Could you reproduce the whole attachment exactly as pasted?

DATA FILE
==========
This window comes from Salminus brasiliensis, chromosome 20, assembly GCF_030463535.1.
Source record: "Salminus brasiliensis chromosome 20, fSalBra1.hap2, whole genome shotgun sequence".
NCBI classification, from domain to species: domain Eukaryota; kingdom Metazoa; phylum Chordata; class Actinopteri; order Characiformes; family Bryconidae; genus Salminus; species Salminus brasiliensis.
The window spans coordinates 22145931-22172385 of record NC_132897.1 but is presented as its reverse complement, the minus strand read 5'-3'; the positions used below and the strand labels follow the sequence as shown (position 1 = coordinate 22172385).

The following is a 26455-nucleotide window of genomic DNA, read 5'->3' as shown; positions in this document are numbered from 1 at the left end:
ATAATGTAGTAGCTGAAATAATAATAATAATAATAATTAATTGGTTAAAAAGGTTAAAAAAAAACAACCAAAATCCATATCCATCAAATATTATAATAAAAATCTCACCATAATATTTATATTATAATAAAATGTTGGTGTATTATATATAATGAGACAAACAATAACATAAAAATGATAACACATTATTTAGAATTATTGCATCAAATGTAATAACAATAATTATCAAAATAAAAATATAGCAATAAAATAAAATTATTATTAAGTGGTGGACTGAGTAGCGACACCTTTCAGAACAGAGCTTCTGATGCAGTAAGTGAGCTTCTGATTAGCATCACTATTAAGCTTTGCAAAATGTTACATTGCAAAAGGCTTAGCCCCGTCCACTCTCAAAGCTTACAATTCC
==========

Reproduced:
This window comes from Salminus brasiliensis, chromosome 20, assembly GCF_030463535.1.
Source record: "Salminus brasiliensis chromosome 20, fSalBra1.hap2, whole genome shotgun sequence".
NCBI classification, from domain to species: domain Eukaryota; kingdom Metazoa; phylum Chordata; class Actinopteri; order Characiformes; family Bryconidae; genus Salminus; species Salminus brasiliensis.
The window spans coordinates 22145931-22172385 of record NC_132897.1 but is presented as its reverse complement, the minus strand read 5'-3'; the positions used below and the strand labels follow the sequence as shown (position 1 = coordinate 22172385).

The following is a 26455-nucleotide window of genomic DNA, read 5'->3' as shown; positions in this document are numbered from 1 at the left end:
ATAATGTAGTAGCTGAAATAATAATAATAATAATAATTAATTGGTTAAAAAGGTTAAAAAAAAACAACCAAAATCCATATCCATCAAATATTATAATAAAAATCTCACCATAATATTTATATTATAATAAAATGTTGGTGTATTATATATAATGAGACAAACAATAACATAAAAATGATAACACATTATTTAGAATTATTGCATCAAATGTAATAACAATAATTATCAAAATAAAAATATAGCAATAAAATAAAATTATTATTAAGTGGTGGACTGAGTAGCGACACCTTTCAGAACAGAGCTTCTGATGCAGTAAGTGAGCTTCTGATTAGCATCACTATTAAGCTTTGCAAAATGTTACATTGCAAAAGGCTTAGCCCCGTCCACTCTCAAAGCTTACAATTCC